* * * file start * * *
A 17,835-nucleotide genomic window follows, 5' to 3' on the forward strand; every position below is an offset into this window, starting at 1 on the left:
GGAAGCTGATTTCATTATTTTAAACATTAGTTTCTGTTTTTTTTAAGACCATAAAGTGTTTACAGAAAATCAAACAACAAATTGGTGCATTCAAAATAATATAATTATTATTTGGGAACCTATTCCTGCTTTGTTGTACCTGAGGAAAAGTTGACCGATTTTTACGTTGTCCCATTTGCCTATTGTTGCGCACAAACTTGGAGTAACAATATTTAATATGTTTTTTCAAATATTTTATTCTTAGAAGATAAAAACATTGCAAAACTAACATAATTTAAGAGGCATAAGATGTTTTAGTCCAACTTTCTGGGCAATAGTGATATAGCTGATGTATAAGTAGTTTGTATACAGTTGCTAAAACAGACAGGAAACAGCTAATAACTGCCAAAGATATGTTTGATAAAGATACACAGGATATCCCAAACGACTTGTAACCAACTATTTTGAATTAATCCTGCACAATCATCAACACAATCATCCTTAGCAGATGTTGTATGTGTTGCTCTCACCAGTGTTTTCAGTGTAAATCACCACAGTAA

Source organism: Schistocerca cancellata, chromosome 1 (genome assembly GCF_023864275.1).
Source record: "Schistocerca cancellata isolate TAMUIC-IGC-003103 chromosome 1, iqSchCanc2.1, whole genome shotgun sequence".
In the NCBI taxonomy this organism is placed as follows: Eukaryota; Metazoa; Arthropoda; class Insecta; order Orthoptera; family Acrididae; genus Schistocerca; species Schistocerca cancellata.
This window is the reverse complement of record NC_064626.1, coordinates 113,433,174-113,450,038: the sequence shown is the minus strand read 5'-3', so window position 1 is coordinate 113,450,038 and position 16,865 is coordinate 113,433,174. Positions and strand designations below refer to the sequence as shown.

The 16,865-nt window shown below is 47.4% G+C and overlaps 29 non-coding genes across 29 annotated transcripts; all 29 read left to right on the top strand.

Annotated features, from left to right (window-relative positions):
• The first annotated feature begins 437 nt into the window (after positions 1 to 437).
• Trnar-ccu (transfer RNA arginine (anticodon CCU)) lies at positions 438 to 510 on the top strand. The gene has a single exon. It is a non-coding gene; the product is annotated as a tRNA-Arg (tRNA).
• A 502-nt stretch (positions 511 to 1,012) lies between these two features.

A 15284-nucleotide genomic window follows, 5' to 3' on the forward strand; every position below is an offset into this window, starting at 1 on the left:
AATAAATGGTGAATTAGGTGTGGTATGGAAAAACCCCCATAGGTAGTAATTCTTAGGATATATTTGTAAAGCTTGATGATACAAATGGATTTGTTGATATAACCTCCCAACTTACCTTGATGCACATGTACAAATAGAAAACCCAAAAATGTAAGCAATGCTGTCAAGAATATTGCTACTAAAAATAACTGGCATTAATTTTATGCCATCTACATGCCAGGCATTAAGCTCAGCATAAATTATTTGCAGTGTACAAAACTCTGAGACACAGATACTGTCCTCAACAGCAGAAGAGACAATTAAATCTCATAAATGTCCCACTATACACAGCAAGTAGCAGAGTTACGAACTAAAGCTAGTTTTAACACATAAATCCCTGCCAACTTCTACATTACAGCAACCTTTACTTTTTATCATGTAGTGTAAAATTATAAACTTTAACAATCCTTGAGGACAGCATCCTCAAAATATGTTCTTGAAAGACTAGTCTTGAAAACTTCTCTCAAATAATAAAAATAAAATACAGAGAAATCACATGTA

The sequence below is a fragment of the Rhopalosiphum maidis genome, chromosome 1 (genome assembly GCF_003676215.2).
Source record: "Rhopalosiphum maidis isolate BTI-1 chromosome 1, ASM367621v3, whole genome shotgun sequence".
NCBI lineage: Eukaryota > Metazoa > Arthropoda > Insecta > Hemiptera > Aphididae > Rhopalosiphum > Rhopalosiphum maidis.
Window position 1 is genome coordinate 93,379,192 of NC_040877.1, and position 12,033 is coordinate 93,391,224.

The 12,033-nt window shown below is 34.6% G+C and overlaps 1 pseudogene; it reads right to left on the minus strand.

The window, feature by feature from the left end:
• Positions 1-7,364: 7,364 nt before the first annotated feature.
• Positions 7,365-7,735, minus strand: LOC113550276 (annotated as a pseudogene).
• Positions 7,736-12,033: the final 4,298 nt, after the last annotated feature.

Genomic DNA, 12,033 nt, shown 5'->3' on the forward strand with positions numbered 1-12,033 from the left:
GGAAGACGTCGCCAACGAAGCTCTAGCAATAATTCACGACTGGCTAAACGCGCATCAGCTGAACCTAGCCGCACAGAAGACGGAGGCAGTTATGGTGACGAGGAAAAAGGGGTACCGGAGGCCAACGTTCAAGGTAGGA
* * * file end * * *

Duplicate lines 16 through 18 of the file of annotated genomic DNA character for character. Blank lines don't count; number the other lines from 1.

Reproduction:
NCBI lineage: Eukaryota > Metazoa > Arthropoda > Insecta > Hemiptera > Aphididae > Rhopalosiphum > Rhopalosiphum maidis.
Window position 1 is genome coordinate 93,379,192 of NC_040877.1, and position 12,033 is coordinate 93,391,224.

The 12,033-nt window shown below is 34.6% G+C and overlaps 1 pseudogene; it reads right to left on the minus strand.